Nigerien general election, 1999
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General elections were held in Niger in 1999; the first-round of the presidential elections was held on 17 October, with a run-off held alongside National Assembly elections on 24 November. The elections followed a coup d'état on 9 April, in which Ibrahim Baré Maïnassara, who had led an earlier coup in January 1996 and won disputed presidential elections, was assassinated. Coup leader Daouda Mallam Wanké initiated a transitional period that concluded with the victory of Mamadou Tandja, the candidate of the National Movement for the Development of Society (MNSD), over Mahamadou Issoufou, the candidate of the Nigerien Party for Democracy and Socialism (PNDS), in the run-off. The vote for the first National Assembly of the Fifth Republic, which had originally been scheduled for October, but delayed in August, also saw a victory for the MNSD, which won 38 of the 83 seats. It formed a coalition with the Democratic and Social Convention in order to gain a majority in the Assembly.
Following the April 1999 coup, Wanké called for new presidential and parliamentary elections late in the year and barred the participation of candidates from the military. The elections were overseen and organised by a sixty-member Independent National Election Commission, appointed by the military government with representatives from political parties and civil society groups on 27 May 1999.
Eight candidates sought to run in the presidential elections, including two rival candidates from the Rally for Democracy and Progress-Jama'a (RDP), which had been the ruling party under Maïnassara; Hamid Algabid and Amadou Cissé. It was left to the Court of State to decide which of these two candidates could run. On 3 September the Court released its list of approved candidates; seven were approved, including Algabid, while Cissé's candidacy was rejected.
Candidates eliminated in the first round sought to influence the outcome of the second round by endorsing one of the two remaining candidates; Djermakoye announced his support for Issoufou on 4 November, Ousmane announced his support for Tandja on 5 November, and Algabid and Djibo announced their support for Issoufou on 6 November (although some members of the RDP objected to Algabid's support for Issoufou and backed Tandja instead on 7 November).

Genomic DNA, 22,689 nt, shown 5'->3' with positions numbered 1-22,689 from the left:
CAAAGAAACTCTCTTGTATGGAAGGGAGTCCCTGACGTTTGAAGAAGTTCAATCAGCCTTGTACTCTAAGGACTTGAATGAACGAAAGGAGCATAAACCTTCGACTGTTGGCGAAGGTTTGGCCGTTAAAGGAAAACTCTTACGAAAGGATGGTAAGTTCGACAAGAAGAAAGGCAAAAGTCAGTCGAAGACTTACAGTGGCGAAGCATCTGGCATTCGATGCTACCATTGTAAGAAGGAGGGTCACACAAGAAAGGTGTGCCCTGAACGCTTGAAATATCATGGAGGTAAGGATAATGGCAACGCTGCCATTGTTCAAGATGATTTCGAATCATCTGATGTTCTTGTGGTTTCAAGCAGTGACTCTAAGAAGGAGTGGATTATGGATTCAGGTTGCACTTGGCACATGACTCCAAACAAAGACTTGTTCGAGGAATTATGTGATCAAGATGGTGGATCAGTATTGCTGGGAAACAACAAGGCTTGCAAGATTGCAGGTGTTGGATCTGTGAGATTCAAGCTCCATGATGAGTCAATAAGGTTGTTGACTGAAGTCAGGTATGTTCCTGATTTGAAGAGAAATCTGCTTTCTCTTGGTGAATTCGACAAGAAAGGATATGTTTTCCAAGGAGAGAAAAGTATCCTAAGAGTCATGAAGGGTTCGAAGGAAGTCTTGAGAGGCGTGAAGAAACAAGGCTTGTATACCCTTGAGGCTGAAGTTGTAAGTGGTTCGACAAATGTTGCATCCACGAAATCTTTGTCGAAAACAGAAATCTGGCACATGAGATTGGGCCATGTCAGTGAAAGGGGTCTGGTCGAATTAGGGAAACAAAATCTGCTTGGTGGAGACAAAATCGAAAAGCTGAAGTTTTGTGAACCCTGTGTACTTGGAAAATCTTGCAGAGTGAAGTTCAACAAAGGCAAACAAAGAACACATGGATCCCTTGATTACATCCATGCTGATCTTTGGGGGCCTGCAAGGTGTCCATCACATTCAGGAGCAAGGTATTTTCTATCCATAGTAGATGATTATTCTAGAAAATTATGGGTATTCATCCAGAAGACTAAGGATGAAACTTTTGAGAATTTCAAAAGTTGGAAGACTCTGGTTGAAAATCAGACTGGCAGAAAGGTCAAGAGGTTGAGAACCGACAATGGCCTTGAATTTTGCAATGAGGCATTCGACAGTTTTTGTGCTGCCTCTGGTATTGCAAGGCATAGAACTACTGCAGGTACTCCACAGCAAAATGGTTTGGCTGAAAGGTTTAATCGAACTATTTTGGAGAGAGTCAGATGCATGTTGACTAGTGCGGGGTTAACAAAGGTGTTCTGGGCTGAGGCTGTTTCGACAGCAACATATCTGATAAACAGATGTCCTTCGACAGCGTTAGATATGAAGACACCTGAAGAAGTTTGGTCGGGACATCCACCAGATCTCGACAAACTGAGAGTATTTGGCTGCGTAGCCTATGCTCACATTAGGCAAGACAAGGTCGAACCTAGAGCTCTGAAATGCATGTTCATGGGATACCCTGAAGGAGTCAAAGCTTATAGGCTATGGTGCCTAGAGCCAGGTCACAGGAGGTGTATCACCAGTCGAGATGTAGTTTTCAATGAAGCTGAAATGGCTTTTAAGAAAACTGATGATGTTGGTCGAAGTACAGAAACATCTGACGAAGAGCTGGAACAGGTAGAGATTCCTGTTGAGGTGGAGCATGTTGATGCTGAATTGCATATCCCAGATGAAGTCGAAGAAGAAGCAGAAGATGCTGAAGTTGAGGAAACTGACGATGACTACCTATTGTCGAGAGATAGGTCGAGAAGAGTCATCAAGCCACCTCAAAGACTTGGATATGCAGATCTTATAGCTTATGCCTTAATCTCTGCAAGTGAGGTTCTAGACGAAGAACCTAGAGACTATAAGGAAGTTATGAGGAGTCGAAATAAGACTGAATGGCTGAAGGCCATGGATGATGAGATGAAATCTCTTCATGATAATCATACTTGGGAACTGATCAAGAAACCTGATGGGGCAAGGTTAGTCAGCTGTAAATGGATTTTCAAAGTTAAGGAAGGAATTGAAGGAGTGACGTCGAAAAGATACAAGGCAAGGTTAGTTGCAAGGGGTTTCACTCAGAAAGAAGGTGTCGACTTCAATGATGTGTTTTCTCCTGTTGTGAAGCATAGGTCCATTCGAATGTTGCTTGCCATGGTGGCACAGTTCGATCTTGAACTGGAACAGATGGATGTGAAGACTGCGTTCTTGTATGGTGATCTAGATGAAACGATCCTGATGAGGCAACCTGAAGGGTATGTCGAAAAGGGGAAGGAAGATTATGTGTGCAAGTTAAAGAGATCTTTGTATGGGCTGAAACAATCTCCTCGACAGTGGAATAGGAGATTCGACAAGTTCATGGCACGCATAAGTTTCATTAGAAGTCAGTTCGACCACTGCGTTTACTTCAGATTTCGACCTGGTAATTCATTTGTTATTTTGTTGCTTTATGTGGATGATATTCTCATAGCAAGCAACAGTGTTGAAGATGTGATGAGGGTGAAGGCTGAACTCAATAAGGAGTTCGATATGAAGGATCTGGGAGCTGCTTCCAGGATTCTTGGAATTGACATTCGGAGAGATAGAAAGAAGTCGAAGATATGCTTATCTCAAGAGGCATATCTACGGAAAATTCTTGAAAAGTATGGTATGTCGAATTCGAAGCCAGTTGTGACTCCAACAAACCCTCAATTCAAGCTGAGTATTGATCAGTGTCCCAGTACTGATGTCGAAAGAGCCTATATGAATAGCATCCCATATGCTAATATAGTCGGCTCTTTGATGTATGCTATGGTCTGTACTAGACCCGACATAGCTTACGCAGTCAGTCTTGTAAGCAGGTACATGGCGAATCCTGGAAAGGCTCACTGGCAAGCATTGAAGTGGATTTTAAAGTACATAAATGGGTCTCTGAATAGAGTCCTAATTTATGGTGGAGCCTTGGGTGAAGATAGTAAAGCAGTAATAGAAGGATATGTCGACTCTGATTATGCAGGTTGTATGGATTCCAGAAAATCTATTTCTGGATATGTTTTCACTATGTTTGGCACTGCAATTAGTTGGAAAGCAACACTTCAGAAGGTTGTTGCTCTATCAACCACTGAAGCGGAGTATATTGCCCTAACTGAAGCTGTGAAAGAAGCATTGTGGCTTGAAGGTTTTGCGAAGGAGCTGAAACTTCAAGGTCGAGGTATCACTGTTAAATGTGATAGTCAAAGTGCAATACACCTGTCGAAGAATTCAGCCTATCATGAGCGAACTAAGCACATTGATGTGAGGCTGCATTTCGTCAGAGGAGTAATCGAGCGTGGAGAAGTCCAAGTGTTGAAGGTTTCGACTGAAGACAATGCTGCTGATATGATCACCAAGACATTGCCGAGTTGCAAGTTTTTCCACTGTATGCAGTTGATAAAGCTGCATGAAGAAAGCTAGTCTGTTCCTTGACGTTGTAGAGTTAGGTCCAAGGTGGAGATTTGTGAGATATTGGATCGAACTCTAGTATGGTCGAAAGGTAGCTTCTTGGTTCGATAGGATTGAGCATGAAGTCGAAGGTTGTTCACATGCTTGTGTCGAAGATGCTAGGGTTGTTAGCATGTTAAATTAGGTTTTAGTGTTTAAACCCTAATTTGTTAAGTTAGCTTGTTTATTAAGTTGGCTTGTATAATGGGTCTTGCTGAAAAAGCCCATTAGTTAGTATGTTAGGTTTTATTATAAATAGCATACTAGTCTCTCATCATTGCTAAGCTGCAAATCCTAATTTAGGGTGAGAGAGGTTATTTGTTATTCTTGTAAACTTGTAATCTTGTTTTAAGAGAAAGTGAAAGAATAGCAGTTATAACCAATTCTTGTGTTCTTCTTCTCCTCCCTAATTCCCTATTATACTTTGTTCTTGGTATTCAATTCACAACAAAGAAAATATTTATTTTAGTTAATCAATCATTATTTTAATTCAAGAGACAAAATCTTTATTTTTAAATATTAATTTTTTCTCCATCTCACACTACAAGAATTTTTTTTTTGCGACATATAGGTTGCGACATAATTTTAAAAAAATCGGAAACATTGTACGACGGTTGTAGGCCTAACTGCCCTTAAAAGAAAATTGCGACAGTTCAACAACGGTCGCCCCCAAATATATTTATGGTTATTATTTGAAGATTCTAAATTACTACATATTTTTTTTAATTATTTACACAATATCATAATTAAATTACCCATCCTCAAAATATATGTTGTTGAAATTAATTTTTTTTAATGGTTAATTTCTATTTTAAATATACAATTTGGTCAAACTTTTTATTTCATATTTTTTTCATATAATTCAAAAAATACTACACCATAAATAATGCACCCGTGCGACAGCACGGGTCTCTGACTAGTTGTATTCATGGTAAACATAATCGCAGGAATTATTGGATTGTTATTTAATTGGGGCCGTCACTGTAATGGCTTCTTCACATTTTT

|Candidate||Party||First round||Second round|
|Mamadou Tandja||National Movement for the Development of Society||617,320||32.33||1,061,731||59.89|
|Mahamadou Issoufou||Nigerien Party for Democracy and Socialism||435,041||22.79||710,923||40.11|
|Mahamane Ousmane||Democratic and Social Convention||429,827||22.51|
|Hamid Algabid||Rally for Democracy and Progress||206,763||10.83|
|Moumouni Adamou Djermakoye||Nigerien Alliance for Democracy and Progress||147,672||7.73|
|André Salifou||Union of Democratic and Progressive Patriots||39,641||2.08|
|Amadou Ali Djibo||Union of Independent Nigeriens||32,977||1.73|
|Source: African Elections Database|
The new government was seated on 1 January 2000, and operated under the Constitution of 1999.
- "Report of the observation mission for the presidential and legislative elections of 17 October and 24 November 1999", democratie.francophonie.org (in French).
- World: Africa: Niger delays election BBC News, 11 August 1999
- Niger: Elections held in 1999 International Parliamentary Union
- "Niger election commission", BBC World Service, 27 May 1999.
- "Niger delays election", BBC News, 11 August 1999.
- "NIGER: Eight register for November presidential poll", IRIN, August 30, 1999.